A New Approach for Determining Quiet Area Accessibility in England

Juan Battaner-Moro, Christopher Barlow, Paul Wright, Nicholas Whitelegg

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    The introduction of the European Environmental Noise Directive (END) in 2002 has made available a wealth of noise exposure statistics and maps for EU urban agglomerations to acousticians and the general public. It has also introduced a mandate for the identification and protection of so-called “Quiet Areas” in cities.
    The recognition of the importance of Quiet Areas as an enhancement to the urban environment leads to the question of how much of the urban population of a given agglomeration, with a particular environmental noise environment, can benefit from access to them. In particular, do the most vulnerable people from a social point of view have the same level of access to quiet open spaces as the most advantaged social groups?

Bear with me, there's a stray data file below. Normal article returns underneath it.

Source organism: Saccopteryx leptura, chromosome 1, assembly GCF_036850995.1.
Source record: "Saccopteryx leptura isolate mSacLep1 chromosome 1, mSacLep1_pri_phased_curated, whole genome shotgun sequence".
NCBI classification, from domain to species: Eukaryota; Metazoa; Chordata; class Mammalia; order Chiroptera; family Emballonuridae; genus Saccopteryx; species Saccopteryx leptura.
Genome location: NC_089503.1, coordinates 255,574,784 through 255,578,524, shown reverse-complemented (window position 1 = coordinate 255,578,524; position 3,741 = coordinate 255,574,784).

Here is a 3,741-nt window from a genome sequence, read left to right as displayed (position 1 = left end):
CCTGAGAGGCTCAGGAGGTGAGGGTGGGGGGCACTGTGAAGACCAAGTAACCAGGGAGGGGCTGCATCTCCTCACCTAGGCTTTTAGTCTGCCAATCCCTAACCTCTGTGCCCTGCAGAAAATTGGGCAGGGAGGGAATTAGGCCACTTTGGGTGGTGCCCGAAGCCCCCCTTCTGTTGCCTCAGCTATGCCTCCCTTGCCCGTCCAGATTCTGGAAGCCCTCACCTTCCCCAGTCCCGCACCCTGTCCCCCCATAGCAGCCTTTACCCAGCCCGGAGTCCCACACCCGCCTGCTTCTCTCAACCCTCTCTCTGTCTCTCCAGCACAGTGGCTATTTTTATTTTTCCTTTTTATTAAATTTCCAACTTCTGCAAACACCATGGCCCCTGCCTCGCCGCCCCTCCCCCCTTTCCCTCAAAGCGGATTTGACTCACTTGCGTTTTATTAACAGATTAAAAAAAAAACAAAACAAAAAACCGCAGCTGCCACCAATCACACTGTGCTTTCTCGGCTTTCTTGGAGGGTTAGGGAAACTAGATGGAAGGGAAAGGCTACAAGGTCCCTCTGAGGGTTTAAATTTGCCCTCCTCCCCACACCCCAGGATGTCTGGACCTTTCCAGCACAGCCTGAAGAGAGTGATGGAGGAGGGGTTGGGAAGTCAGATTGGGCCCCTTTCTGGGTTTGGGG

This paper presents a methodology that allows the identification of Quiet Areas and the determination of their accessibility, which in conjunction with social vulnerability statistics allows the identification of problem areas in English urban environments. A case study for the city of Southampton that uses publicly available noise maps, social data and open source software tools is shown.
    Original languageEnglish
    Title of host publicationProceedings of Springnoise 2011
    Publication statusPublished - May 2011


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